6. Because of the custodianship of the holy Islamic sites, they get enormous respect which they will always have but it doesn't mean that they can not be criticised for their erratic actions. Strangely, there is a silence among Muslims when it comes to Saudi policies, either with regard to women which are clearly divergent from the spirit of Islam, to the way they have destroyed Islamic heritage in the holy land.

7. In fact, apologists would be quick to say, 'See how much they have done for Muslims', or 'They are giving more rights to women' [Inayat, aapka Shukriya Janab] and that 'millions are employed there'. The Sheikhs' political positions is also often in contrast with views of an ordinary person on the Muslim street.

8. The way buildings were destroyed is well-known but kept hush hush. Little is discussed or spoken about in Urdu or Muslim media either. In fact, an effort seems to be going on to put Saudi sheikhs at a much higher pedestal. Is it because Petro dollars [Riyal] dazzle the eyes and then nothing else is visible?

9. From the days, when centuries old inscriptions of 'Ya Muhammad' PBUH محمد  were changed to 'Ya Majeed' مجید [One of the names of Allah] with just a few dots here and there, to razing umpteen houses of Sahaba, the demolitions, the destruction of Jannatul-Baqi, and even the ultimate fear, we have seen Saudi regimes' acts.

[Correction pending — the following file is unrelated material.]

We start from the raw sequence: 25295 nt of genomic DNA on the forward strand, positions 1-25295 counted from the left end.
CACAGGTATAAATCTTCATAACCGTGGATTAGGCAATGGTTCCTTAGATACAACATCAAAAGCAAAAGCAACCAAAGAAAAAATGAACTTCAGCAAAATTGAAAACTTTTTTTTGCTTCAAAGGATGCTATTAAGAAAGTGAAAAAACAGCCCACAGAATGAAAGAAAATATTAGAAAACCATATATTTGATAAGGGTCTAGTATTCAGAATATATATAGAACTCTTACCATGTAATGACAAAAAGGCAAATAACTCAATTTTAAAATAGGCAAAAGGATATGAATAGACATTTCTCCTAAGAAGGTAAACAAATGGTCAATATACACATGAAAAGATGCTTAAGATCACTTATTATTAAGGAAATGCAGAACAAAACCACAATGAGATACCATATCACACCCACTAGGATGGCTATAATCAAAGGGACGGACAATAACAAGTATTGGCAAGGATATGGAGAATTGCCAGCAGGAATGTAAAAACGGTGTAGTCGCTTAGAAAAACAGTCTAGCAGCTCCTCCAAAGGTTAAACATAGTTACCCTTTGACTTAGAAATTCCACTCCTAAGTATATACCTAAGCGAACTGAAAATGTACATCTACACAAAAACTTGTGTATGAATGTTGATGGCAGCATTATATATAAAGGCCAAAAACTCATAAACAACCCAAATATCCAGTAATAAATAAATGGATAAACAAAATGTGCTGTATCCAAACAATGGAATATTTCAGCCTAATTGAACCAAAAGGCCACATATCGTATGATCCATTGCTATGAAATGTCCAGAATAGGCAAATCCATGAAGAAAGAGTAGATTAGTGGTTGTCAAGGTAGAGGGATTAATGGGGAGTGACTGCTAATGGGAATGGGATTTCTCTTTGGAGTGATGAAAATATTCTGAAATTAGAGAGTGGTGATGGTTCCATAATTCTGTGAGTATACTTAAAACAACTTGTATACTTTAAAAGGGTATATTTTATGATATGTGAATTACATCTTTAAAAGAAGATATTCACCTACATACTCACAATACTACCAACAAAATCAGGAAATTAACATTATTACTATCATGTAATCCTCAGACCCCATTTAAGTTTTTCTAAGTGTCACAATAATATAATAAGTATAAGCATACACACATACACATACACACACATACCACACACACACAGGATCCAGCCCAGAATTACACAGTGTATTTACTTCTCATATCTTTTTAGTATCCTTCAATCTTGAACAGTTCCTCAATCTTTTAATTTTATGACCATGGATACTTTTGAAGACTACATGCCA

10. For years, this blog has not taken sectarian positions. I still don't. I have not in support of any sect nor against it. But regimes and its policies must be censured. This is no blasphemy. When either Shias or any other group speaks, why they are not heard? Muslim mind should not be servile or slavish to a regime. At least, the genuine concerns of the Muslims worldwide and their groups should be voiced, not suppressed.

If you venerate Saudi rulers and blindly support their each and every act, you are free to do so, but just remember they are not divine. Its a person's right to idolize the 'Is Zameen ke Badshah' and differ with the rest, just like many disagree with the Saudi regime on a host of issues. That's all.


urdudaaN said...

They seem to have blinded Muslims with Hajj. From Usama and Saddam to Ghaddafi and Ahmadinijaad, they have been giving elimination contracts to their western allies, for their adversaries. You are right that their actions are very different or even contrary to common Muslims sentiments. West should be ashamed of their democracy(hypocrisy) mongering and supporting these puppets in a single breath.

Anonymous said...

The latest... Saudi Arabia and Qatar will pay USA for the impending attack on Syria.
The same day Sweden a Christian European country declared that it will accept all Syrians who apply for Refugee status and will eventually be given Swedish citizenship.
Saudi Arabia and the other Gulf sheikdoms gave 12.5 BILLION dollars to the Army of Egypt after the Army took over the power from the only democratically elected Government of Egypt in its 5000 years history.
One can fill pages after pages about these so called Muslim Countries.